So how does this related to e & bPortfolios. My hypothesis would be that the bPortfolio might be better at helping to develop this learning narrative over time. All too often, I get the sense that many (although certainly not all) e-portfolios (especially those for assessment of learning) tend towards post hoc rationalisation of the learning journey. They are often not written at the time the learning occurred but sometime afterwards and can often fall prey to the last minute rush to get the assignment done. Bits of evidence are hastily added at the last minute to justify the learning that has supposedly taken place. Yes it represents an authentic learning narrative but it is probably a different narrative to the blog based approach. I would guess that the blog based approach would better encourage the messy, ongoing reflection that better captures the learning in progress and better provides the comparison of where we were to where we are now. It would be a more ‘accurate’ record of the journey. As long as a process of meta-reflection and sense making formed part of this process then this would seem to be ideal. Of course what is obvious here is that the tool is irrelevant in most aspects; rather it is the process which is important. What I would conclude though is that a blog tool like WordPress seems to better fit the kind of process I would like for my learning and for my learners. And on top of that you get the extra benefits as outlined by Wicks et.al. (2011)!

As always your thoughts are welcome, even if you think I’ve lost the plot with this post!

Bruner, J. (1991) “The Narrative Construction of Reality”, Critical Enquiry 18:1 pp.1-21

On teaching international students

I am just about to embark on an online course at Oxford Brookes University called ‘Teaching International Students‘. As preparation, I have been reading Teaching International Students edited by Carroll and Ryan. One of the first messages that strikes me is that in order to teach international students me must first know ourselves. This means being aware of our own culture; both the national culture and the academic culture. By being aware of the cultural aspects of higher education in the UK, by being aware of the unconscious, taken for granted beliefs (as Schein puts it) or the habitus of HE (as Bourdieu puts it) we not only do better for our international students but also our home students. This is because, even for our home students, the academic culture may be very unfamiliar to them. By being aware of the cultural artefacts we can be more explicit about what is required of students and hopefully this means they can succeed.

This should be fairly obvious and is clearly explained in the book. What is not so obvious though is our role in being self-aware. Yes we can be self-aware and sensitive to difference and this is a good thing. However, what does this really mean for us as individuals? For me, it requires a flexibility in beliefs. Beliefs about ourselves and beliefs about others. We all hold beliefs which others would contest are false. In the case of international students and students more widely, these could be well meaning generalisations based on past experience. We can make the mistake (due to time pressure or class size) of grouping certain students together and assuming they will behave in the same way rather than treating everyone as an individual. I think how we deal with challenges to our beliefs are important. I have come across some scientists who dismiss out of hand alternative approaches (mainly qualitative methods) to research such as those found in social sciences or education. I don’t want to single out scientists. The same could be said for many individuals. The key defining factor about such people is their unwillingness to question their own beliefs and look at the alternative perspectives presented to them (or at least try to understand why the other person holds an alternative perspective).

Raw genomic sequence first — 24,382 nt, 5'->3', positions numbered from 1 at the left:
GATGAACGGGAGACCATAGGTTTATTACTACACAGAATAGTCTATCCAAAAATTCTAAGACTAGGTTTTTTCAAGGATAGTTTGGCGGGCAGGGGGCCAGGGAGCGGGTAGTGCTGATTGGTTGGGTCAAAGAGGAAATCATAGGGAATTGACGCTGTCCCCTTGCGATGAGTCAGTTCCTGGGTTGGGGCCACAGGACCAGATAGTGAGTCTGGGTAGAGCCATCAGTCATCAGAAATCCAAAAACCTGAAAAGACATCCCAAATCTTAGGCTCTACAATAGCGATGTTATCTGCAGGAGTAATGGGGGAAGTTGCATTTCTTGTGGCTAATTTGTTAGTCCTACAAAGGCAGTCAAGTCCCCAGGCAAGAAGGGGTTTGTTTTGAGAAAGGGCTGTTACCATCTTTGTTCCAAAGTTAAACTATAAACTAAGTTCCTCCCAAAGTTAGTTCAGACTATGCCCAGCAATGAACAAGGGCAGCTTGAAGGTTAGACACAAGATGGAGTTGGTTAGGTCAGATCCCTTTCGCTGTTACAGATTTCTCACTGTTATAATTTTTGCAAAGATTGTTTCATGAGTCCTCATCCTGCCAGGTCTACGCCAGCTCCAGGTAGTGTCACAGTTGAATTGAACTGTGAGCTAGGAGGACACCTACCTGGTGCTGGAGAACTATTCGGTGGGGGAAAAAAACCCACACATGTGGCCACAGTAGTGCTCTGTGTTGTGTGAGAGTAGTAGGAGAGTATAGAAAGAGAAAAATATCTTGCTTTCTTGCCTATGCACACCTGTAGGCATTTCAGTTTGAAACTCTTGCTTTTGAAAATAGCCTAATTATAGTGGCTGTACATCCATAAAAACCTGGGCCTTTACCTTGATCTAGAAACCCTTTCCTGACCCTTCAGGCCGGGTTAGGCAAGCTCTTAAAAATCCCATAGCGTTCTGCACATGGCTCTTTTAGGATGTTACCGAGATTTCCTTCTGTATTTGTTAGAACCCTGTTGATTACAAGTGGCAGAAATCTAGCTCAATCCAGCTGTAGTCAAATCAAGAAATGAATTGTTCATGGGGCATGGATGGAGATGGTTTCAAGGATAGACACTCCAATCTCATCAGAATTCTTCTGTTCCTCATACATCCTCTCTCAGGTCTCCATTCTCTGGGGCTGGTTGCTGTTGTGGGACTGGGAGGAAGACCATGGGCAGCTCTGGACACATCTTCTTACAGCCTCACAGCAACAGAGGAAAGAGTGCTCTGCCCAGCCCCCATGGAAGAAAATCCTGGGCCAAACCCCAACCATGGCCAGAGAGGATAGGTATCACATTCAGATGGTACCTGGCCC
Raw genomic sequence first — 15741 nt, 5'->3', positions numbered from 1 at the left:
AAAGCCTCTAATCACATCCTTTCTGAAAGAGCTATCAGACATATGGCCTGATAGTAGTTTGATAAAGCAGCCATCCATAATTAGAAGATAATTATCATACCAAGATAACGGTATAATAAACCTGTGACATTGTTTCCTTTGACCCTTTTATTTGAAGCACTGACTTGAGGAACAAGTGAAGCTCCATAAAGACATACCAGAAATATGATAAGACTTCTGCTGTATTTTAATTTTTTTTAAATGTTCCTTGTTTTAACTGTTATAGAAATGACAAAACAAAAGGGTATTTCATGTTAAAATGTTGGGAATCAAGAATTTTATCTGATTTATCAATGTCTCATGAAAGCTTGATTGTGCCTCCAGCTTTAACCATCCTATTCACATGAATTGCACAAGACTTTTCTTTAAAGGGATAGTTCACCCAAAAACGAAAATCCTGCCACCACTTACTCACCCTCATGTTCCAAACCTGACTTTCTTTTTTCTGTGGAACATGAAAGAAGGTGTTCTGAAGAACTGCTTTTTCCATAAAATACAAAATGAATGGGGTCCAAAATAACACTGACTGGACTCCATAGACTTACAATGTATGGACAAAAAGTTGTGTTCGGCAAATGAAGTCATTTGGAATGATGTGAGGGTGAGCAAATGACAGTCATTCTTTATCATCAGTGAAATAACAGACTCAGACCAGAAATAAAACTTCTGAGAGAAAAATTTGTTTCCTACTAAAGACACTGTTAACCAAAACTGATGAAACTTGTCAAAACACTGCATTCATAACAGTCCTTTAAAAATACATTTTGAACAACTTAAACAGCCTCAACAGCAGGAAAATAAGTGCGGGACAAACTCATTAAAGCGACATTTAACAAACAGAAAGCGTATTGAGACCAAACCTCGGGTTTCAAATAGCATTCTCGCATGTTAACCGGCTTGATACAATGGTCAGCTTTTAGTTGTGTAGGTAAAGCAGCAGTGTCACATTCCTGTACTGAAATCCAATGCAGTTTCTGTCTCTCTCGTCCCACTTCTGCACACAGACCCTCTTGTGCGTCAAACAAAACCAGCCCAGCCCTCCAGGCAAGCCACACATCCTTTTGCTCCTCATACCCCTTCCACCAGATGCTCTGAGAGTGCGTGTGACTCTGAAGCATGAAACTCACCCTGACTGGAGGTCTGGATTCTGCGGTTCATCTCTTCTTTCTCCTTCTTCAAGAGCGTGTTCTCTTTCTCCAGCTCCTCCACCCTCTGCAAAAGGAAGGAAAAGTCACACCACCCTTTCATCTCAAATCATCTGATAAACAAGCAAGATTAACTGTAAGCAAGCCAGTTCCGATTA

So linking the two thoughts together, it seems that to teach international students (and indeed all students) well we need not only to be self aware and aware of our own cultures but also to be flexible in our understanding of our own beliefs such that challenges to them are carefully considered. This will allow us to at least come close to walking in the other persons shoes, to better understand them in order to help their learning.

Thoughts on International students

I have recently been involved in recruiting for a mentoring project to pair up an international student with a home student to support both students in academic writing. What a fascinating experience, it really challenged my ideas about the rather simplistic differences between the two. Yes there is a clear distinction in terms of fees paid but life and identity are never that simple.

What if you were born in Europe but have lived in the UK and consider yourself a home student? What about your language? Is English your first or second (or third, fourth etc.) language? And therefore what support do you require and how will it differ based on cultural and linguistic considerations. Someone used to British culture would presumably feel less of a shock coming to a UK university that someone who arrives in the UK immediately prior to their study? What is interesting is that it is not as simple as I had initially thought. This would then suggest to me the merits of the idea of being as inclusive as possible in our practice. Being inclusive is good for everyone. So I am very much looking forward to the project and to learning more about internationalisation.